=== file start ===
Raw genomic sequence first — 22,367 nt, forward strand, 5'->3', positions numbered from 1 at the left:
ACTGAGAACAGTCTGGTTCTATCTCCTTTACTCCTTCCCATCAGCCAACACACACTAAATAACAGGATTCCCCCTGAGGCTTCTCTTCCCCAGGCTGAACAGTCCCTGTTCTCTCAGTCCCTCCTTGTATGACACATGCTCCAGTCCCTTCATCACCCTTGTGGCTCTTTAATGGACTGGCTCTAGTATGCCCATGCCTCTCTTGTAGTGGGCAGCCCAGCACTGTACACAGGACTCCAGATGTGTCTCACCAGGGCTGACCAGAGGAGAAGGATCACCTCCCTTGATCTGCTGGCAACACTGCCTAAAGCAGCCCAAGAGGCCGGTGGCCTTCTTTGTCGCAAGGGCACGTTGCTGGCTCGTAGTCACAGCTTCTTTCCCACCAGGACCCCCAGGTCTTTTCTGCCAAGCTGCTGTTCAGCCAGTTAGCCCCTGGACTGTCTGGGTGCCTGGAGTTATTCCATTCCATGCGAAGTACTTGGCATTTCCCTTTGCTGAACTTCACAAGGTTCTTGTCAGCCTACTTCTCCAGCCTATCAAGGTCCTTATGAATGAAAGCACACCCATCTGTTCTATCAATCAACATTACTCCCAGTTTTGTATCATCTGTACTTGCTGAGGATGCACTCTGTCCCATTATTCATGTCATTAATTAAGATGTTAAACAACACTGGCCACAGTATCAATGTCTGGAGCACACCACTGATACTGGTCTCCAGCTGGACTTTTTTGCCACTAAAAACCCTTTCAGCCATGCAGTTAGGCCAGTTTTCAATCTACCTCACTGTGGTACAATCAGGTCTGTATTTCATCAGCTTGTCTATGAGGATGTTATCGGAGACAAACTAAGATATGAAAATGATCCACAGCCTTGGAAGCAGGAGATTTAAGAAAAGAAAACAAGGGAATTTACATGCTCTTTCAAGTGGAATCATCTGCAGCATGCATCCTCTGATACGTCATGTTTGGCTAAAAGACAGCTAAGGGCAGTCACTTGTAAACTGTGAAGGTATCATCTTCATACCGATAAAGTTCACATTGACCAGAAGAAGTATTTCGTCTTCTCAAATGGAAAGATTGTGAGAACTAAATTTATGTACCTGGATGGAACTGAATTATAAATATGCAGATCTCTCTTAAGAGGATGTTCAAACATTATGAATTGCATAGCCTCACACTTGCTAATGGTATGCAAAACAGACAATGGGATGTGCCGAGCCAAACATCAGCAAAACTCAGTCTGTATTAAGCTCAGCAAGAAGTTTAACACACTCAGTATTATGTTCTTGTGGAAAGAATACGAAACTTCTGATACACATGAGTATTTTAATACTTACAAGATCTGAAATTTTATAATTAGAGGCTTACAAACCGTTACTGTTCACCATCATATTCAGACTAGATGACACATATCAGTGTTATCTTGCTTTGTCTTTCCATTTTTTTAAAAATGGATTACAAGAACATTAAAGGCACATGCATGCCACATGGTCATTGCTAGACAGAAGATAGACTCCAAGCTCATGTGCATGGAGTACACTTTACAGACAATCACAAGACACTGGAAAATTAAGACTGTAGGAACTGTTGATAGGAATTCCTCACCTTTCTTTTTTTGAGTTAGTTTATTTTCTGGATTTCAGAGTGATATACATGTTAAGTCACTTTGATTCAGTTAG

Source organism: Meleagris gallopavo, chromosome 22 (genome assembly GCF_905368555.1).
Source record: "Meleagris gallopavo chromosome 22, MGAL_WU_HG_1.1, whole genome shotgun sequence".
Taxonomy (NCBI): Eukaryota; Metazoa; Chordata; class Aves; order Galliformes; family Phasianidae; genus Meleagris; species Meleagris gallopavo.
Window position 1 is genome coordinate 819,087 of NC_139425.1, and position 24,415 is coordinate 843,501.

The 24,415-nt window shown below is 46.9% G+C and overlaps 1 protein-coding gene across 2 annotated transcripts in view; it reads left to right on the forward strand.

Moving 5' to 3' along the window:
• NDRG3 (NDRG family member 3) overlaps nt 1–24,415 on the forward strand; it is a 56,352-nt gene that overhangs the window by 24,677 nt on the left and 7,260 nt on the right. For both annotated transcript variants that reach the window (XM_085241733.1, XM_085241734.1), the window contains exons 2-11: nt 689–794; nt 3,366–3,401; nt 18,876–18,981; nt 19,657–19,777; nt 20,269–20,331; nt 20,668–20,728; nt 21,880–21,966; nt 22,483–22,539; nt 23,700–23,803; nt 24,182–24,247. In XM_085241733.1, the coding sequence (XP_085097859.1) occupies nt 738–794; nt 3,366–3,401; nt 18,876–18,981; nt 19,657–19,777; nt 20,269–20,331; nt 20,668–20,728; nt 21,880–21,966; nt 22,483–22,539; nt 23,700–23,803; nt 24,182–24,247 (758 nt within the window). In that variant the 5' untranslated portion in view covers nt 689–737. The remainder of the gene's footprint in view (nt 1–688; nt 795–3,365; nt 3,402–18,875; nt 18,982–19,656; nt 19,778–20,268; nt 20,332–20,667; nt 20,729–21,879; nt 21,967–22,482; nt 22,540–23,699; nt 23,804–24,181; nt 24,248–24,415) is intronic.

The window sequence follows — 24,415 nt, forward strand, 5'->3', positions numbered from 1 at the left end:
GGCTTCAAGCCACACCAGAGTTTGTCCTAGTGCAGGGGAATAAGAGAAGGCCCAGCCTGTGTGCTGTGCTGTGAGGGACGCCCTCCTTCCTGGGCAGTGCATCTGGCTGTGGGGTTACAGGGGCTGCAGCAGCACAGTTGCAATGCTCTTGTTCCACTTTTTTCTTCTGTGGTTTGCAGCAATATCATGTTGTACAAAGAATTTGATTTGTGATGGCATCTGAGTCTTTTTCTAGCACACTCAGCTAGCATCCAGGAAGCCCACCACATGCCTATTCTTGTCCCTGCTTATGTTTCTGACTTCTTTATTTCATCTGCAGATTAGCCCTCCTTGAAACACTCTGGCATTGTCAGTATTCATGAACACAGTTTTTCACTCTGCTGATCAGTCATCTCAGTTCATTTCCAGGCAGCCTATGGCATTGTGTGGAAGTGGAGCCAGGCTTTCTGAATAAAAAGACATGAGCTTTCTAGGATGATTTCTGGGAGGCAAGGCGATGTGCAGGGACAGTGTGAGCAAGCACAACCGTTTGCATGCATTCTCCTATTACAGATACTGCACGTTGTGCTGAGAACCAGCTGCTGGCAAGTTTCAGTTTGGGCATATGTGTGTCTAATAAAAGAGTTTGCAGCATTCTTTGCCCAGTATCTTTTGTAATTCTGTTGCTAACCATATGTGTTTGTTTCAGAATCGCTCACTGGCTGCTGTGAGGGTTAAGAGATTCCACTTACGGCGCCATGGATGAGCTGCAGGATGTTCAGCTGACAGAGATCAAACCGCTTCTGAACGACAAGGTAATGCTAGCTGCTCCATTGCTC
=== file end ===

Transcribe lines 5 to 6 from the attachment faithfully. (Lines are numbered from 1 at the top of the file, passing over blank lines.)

Taxonomy (NCBI): Eukaryota; Metazoa; Chordata; class Aves; order Galliformes; family Phasianidae; genus Meleagris; species Meleagris gallopavo.
Window position 1 is genome coordinate 819,087 of NC_139425.1, and position 24,415 is coordinate 843,501.